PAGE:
should not exceed half the shelf-life at time of entry into

    Services Barriers:  In March 1993, the Bank Law was amended
to allow existing foreign bank branches to conduct local
currency dealings, and two U.S. bank branches have received
licenses to do so.  The domestic insurance market is closed to
foreign companies, but they may operate in free trade zones as
minority partners.  Four public sector insurance companies (one
of which is a reinsurance company) dominate the market,
although three private sector Egyptian companies exist.  Two
joint ventures, each with 49 percent ownership, operate in the
free zones.  Other services barriers include the following:  a
screen quota exists for foreign motion pictures; only Egyptian
nationals may become certified accountants; there is no law
regulating leasing activities in Egypt; and there is regular
censorship of films and printed materials.

    Standards, Testing, Labeling and Certification:  Egypt is
party to the GATT Standards Code.  The Egyptian Government
pledged that it would not introduce any new non-tariff barriers
as it reduced tariff rates and eliminated import bans.  When
the import ban list was reduced in August 1992 and July 1993,
however, many items that came off that list were added to the
list of commodities requiring inspection for quality control. 
In August 1994, five more items were added to the list, which
now consists of 131 items, including food stuffs, spare parts,
construction products, electronic devices, appliances, and many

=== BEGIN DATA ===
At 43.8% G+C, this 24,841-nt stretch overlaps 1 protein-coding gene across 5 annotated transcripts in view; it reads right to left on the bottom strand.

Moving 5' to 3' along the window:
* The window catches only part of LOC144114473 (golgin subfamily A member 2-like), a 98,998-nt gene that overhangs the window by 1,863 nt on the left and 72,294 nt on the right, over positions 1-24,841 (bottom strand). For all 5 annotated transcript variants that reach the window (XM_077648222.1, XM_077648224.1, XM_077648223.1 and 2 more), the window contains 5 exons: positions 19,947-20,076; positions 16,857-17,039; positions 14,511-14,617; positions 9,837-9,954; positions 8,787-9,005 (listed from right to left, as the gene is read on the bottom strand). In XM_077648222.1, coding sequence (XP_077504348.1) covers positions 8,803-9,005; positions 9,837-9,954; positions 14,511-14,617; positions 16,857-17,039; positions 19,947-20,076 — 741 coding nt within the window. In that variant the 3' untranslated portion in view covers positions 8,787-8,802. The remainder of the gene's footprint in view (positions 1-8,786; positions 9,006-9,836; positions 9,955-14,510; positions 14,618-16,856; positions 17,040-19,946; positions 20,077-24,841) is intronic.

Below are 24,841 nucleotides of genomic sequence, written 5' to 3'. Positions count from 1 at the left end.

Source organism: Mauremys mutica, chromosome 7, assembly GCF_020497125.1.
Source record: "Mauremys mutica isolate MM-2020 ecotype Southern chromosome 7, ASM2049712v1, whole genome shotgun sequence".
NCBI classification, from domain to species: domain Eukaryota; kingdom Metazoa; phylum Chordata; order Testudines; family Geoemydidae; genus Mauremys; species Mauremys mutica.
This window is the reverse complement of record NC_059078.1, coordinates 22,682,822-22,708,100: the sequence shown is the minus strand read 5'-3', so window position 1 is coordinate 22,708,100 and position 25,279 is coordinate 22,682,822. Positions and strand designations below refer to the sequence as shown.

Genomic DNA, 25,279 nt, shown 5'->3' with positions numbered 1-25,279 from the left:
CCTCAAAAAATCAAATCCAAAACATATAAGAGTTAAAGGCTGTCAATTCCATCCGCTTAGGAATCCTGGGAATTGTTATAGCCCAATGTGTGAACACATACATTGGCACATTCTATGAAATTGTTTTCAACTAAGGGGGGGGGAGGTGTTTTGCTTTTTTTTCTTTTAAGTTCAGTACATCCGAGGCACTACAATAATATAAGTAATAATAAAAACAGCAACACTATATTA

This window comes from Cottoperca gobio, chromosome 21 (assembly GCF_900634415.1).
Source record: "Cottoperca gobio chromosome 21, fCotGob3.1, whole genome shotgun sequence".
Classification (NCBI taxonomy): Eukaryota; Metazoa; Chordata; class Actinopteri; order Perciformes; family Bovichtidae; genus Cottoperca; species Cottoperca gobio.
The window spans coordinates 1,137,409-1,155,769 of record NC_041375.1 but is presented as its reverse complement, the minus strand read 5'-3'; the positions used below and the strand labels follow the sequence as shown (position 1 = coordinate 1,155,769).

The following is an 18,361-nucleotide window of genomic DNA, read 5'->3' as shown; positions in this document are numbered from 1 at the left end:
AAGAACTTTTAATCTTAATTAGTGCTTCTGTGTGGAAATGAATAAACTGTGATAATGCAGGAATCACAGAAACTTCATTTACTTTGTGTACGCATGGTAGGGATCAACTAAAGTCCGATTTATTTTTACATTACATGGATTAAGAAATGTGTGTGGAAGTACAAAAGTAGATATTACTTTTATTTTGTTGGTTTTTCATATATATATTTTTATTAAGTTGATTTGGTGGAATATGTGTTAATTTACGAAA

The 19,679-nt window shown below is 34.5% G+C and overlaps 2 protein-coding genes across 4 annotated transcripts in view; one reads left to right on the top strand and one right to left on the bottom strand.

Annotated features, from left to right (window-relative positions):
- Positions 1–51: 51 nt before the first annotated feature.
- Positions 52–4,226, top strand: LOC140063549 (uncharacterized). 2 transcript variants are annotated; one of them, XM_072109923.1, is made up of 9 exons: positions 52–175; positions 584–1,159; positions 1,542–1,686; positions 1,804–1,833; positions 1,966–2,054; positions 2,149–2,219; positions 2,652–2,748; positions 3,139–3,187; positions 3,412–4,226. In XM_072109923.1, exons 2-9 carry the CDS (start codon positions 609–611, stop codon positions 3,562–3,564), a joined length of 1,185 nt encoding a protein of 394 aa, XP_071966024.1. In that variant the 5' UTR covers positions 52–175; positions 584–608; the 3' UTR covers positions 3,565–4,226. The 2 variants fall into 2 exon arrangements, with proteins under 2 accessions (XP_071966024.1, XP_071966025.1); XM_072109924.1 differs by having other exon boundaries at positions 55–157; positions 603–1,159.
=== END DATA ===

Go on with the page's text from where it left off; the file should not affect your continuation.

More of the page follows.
consumer goods.  Although Egyptian authorities stress that
standards applied to imports are the same as those applied to
domestically-produced goods, importers report that testing
procedures for imports differ, and tests are carried out with
faulty equipment by testers who often make arbitrary
judgments.  Moreover, importers face the problems of
ill-defined or unwritten product standards, and backlogs
resulting from authorities having limited staff or too few
inspection machines.

    All imported goods should be marked and labeled.  The
following information must be written on each package in clear
Arabic letters in a non-erasable manner:  the name of the
product, type and brand; country of origin; date of production
and expiry date; any special data on transportation and
handling of the product.  An Arabic-language catalog should
accompany imported tools, machines and equipment.

    Investment Barriers:  In early 1991, Egypt replaced its
investment licensing regime with a system for automatic